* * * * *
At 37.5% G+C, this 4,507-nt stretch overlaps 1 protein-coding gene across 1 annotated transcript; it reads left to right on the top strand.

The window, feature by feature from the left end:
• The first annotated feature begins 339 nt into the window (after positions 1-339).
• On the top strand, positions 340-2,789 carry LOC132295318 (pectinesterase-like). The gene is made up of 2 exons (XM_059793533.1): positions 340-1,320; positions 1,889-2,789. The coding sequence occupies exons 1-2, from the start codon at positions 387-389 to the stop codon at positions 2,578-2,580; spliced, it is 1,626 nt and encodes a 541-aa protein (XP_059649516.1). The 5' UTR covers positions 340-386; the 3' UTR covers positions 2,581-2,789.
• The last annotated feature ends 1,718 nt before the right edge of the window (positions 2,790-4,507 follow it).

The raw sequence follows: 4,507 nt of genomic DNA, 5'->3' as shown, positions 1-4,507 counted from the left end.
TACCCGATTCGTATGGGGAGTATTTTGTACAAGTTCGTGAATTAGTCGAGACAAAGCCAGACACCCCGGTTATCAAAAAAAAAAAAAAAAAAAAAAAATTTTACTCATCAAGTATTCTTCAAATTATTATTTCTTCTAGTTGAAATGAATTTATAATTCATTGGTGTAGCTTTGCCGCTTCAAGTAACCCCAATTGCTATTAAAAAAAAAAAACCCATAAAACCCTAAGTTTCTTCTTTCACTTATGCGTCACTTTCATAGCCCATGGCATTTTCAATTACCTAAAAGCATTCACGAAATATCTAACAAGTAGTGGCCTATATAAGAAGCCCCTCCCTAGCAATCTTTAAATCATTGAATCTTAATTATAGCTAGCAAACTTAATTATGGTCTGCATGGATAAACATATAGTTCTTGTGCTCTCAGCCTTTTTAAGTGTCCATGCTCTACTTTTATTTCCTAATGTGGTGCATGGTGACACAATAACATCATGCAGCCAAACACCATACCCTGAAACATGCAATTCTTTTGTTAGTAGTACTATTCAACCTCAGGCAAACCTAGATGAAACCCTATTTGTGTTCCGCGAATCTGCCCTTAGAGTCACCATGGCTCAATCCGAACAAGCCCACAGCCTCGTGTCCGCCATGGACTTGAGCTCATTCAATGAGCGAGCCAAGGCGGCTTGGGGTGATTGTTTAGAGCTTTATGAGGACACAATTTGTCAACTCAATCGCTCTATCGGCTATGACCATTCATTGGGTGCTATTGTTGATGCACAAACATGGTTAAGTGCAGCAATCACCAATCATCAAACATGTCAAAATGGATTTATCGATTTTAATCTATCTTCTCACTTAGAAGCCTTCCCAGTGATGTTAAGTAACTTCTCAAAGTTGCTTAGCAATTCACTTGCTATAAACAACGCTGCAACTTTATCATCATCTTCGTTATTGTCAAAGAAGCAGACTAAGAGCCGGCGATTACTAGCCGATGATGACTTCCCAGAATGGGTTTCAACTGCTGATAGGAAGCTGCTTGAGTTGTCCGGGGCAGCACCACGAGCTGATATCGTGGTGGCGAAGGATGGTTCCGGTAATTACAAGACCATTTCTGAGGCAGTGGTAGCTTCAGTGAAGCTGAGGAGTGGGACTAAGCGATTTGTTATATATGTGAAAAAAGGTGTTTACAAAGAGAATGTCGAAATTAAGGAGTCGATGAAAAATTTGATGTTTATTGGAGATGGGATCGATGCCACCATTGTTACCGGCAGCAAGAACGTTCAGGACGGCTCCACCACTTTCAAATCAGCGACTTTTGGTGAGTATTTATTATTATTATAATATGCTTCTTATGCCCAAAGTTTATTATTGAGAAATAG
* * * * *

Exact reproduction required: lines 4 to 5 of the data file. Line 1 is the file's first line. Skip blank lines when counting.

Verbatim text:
• On the top strand, positions 340-2,789 carry LOC132295318 (pectinesterase-like). The gene is made up of 2 exons (XM_059793533.1): positions 340-1,320; positions 1,889-2,789. The coding sequence occupies exons 1-2, from the start codon at positions 387-389 to the stop codon at positions 2,578-2,580; spliced, it is 1,626 nt and encodes a 541-aa protein (XP_059649516.1). The 5' UTR covers positions 340-386; the 3' UTR covers positions 2,581-2,789.
• The last annotated feature ends 1,718 nt before the right edge of the window (positions 2,790-4,507 follow it).